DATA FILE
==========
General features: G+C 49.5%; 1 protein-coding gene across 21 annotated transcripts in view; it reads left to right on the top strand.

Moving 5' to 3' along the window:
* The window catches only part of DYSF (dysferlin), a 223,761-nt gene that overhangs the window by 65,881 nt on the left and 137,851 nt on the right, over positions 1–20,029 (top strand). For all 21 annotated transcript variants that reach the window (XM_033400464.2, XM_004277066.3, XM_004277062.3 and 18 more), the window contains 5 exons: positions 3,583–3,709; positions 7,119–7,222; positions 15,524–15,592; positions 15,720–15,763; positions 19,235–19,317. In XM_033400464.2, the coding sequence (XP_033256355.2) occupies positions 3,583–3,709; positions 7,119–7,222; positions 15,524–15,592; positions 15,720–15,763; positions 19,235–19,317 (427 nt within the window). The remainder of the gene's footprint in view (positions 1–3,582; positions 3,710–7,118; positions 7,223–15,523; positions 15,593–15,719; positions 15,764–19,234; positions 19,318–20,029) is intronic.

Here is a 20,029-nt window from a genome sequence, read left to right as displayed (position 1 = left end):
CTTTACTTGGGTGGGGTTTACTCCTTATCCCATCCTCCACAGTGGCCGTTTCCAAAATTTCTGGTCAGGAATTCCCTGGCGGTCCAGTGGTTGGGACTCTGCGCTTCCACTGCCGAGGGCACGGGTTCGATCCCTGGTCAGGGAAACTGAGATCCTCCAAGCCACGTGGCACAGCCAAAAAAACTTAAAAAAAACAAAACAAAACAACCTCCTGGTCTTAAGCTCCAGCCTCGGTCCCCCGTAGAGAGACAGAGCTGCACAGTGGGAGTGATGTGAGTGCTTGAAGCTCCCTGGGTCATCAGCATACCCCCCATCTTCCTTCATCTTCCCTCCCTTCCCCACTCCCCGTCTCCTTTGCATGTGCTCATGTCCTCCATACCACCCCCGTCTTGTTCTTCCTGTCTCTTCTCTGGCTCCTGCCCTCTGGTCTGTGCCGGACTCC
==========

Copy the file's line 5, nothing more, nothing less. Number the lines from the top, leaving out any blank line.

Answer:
CTTTACTTGGGTGGGGTTTACTCCTTATCCCATCCTCCACAGTGGCCGTTTCCAAAATTTCTGGTCAGGAATTCCCTGGCGGTCCAGTGGTTGGGACTCTGCGCTTCCACTGCCGAGGGCACGGGTTCGATCCCTGGTCAGGGAAACTGAGATCCTCCAAGCCACGTGGCACAGCCAAAAAAACTTAAAAAAAACAAAACAAAACAACCTCCTGGTCTTAAGCTCCAGCCTCGGTCCCCCGTAGAGAGACAGAGCTGCACAGTGGGAGTGATGTGAGTGCTTGAAGCTCCCTGGGTCATCAGCATACCCCCCATCTTCCTTCATCTTCCCTCCCTTCCCCACTCCCCGTCTCCTTTGCATGTGCTCATGTCCTCCATACCACCCCCGTCTTGTTCTTCCTGTCTCTTCTCTGGCTCCTGCCCTCTGGTCTGTGCCGGACTCC